The activity of the Sun increases and decreases in a cycle that lasts approximately 11 years. When the cycle reaches a maximum there are a larger number of sunspots and an increase in solar radiation and charged particles reaching our planet. This can cause the atmosphere of the Earth to expand slightly. A satellite in low Earth orbit experiences a small amount of atmospheric drag despite the low density of air. The exact amount depends on how active the Sun is. Each cycle varies somewhat in duration. A cycle can be as short as 9 years or as long as 14. The average is about 10.7 years. These variations complicate the process of making predictions of future activity which are important for estimating the orbital decay of a satellite.
The magnitude and shape of the peaks in activity is also variable. The maximums in the early 1800s were very small, a time period known as the Dalton minimum. The next figure is a closer look at the Sun’s activity during the space age. The maximum in the late 1950s when Sputnik launched was the largest ever observed. During the Apollo missions the maximum was lower than other recent peaks but greater than the most recent maximum.
During the early years of the space age techniques were developed to track objects in orbit and predict their future position. The mathematical technique for calculating an orbit is called a Simplified General Perturbations (SGP) model. These models were first used in the 1960s and were refined during the 1970s. This work was done by NORAD – the North American Aerospace Defense Command.
The computations were performed on large mainframe computer systems that cost several million dollars each. One of these computers was used for ballistic missile warning. A second was dedicated to space surveillance and tracking satellites. A third was available on standby as a backup system in case one of the primary computers failed. The various objects being tracked in air and space were displayed on consoles such as the one shown above.
The amount of sunlight that a satellite receives during an orbit is critical to planning operations. In a prior post I examined the changing orientation of the orbital plane with respect to the Sun which is described by the beta angle. In another post I detailed the large uncertainty in tracking CubeSats that are simultaneously deployed. This uncertainty causes difficulty in calculating the beta angle from the early orbital elements and introduces error in predicting the number of hours of sunlight per day. It takes about 40 days for a group of CubeSats to spread apart enough that they can be individually tracked to generate orbital elements that have decent long term accuracy for predicting the beta angle.
One way to generate an early estimate of the beta angle and the amount of sunlight is to use the orbital elements for the International Space Station (ISS) from which the satellites were deployed. All of the CubeSats should have similar orbits that are very close to the ISS. There are some errors in using this method but it can be useful for a short while if care is taken in interpreting the results. This method has the advantage that calculations can be done before deployment.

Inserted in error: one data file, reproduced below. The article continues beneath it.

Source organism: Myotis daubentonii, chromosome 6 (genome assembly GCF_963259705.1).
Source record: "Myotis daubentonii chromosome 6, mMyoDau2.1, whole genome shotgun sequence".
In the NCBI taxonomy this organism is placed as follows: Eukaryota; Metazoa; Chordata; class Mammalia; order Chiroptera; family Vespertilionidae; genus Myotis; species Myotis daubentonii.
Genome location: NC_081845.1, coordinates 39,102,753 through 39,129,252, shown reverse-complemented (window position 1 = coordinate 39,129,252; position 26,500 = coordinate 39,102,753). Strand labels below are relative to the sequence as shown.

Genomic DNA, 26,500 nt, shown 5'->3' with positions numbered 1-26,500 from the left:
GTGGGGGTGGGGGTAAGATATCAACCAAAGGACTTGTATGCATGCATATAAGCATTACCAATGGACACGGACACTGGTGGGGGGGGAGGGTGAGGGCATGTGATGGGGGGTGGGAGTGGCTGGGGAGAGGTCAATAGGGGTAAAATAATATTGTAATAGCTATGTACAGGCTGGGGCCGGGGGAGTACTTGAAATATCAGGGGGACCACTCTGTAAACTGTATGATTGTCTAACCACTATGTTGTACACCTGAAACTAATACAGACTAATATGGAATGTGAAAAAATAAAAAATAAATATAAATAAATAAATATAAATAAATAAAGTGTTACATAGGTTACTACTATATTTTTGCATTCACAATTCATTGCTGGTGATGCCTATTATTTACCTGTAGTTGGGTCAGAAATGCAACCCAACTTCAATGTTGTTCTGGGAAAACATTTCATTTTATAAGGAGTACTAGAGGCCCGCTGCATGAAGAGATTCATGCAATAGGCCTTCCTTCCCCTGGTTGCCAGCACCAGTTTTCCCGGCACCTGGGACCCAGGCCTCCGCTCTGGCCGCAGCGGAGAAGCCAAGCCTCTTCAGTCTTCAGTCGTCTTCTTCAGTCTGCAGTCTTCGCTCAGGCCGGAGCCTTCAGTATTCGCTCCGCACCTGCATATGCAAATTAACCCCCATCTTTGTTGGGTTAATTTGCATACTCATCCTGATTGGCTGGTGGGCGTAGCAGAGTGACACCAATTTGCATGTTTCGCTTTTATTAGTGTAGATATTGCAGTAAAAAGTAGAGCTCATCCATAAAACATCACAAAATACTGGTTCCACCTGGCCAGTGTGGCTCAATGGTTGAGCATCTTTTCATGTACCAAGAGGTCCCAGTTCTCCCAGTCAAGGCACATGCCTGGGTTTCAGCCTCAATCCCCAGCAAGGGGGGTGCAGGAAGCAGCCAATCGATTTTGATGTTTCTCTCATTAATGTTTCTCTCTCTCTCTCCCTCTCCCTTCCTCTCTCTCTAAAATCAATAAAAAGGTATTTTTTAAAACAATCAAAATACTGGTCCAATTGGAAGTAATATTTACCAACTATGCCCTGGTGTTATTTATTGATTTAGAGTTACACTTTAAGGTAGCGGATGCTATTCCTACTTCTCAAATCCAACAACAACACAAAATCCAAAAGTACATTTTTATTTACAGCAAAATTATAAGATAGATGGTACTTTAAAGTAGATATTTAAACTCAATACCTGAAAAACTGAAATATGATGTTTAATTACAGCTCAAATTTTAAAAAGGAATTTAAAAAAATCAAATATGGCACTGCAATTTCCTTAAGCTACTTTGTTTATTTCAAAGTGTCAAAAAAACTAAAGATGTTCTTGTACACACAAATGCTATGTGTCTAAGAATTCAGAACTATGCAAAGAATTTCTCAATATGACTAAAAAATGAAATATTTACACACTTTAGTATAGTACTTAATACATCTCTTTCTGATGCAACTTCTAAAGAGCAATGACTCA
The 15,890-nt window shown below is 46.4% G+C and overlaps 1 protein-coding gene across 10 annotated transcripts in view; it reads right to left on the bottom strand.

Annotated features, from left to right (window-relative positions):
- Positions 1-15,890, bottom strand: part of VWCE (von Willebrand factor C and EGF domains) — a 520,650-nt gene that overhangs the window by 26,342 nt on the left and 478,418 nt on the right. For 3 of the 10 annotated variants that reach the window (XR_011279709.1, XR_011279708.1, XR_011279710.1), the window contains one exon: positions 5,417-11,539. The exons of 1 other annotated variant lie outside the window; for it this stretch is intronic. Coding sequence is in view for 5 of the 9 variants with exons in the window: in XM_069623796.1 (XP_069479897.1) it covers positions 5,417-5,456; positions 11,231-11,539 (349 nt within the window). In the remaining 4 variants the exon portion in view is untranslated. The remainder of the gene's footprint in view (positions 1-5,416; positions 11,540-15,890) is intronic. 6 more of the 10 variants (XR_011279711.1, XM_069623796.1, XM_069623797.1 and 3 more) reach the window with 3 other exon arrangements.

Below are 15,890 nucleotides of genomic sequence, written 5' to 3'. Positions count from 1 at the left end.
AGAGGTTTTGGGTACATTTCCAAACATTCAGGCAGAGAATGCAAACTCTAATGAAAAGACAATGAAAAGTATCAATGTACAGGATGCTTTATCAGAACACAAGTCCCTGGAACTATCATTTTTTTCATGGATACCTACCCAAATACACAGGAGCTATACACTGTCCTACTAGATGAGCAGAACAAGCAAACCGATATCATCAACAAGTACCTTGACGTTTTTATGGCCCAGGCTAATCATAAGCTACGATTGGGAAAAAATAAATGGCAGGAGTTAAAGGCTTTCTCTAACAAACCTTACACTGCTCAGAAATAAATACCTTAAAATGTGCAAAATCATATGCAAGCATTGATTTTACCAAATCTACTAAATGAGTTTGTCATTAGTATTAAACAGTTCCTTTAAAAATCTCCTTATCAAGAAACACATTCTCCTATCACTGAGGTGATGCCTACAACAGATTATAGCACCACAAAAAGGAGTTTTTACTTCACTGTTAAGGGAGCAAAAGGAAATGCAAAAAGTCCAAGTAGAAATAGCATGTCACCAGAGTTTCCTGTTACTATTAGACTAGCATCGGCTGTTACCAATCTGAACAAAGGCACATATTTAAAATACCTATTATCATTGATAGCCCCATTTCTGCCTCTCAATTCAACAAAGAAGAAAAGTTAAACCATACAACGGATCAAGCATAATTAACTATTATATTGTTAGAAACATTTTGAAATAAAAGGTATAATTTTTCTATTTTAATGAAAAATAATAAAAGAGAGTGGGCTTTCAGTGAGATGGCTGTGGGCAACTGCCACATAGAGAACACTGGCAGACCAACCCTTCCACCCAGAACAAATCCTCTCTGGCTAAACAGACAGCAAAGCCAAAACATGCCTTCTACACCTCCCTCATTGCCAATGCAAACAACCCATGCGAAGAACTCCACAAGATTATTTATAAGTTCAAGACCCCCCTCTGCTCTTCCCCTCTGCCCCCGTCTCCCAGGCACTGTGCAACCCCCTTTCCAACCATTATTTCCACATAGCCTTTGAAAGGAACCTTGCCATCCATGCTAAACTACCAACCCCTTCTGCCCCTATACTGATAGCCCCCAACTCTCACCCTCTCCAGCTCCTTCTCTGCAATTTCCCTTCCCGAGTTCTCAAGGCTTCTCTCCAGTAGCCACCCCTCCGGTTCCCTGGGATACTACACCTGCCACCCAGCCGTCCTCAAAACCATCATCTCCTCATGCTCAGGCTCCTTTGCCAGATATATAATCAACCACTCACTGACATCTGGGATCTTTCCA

A spacecraft in low Earth orbit will move into the shadow of the planet for some part of each orbit. The amount of time spent in sunlight or shadow depends on how the orbital plane is tilted with respect to the Sun. This tilt is described by a number called the beta angle (represented by the Greek letter β) which changes slowly over time. This is an important consideration for operating a satellite because it determines how much solar energy the spacecraft receives. The blue line in the diagram shows the orbital plane around the Earth edge on with a small tilt with respect to the Sun.
Once the orbit of a satellite is well known it is then possible to predict how this angle will change over time. Below is the beta angle for the Brown Space Engineering (BSE) satellite EQUiSat during the first year of the mission.
In a previous post I described the difficulty in distinguishing multiple CubeSats that are simultaneously deployed from the ISS. In this post I’ll describe how the satellites move away from the International Space Station (ISS) and drift apart from one another.
Below are maps showing the ground track of the small satellites as they orbit 400 km (250 miles) above the Earth. Also shown are the paths they take across the sky as they pass above the K1AD ground station at Ladd Observatory. Traveling at a speed of 27,600 km/h (17,100 mph) it takes only 92 minutes to orbit the Earth. The same 1998-067 object label suffixes are used as in the last post: NZ, PA, PB, and PC. EQUiSat is PA and EnduroSat is NZ. RadSat-g and MemSat failed to transmit signals and so they can’t be distinguished based on radio transmissions. I suspect that RadSat-g corresponds to the leading PC and MemSat is the trailing PB.
The first pair of diagrams shows the distance between the “flock” of satellites and the ISS on July 16th. This was the first day that orbital elements were published for the CubeSats. It took 3 days before they were separated from the ISS by enough distance that their position could be measured. They lead the ISS by about 400 km (250 miles. ) But they are too close together to be distinguished from each other and each individual satellite can not yet be tracked accurately enough for long term predictions. The tracking is good enough to predict passes above a ground station for the next day or so.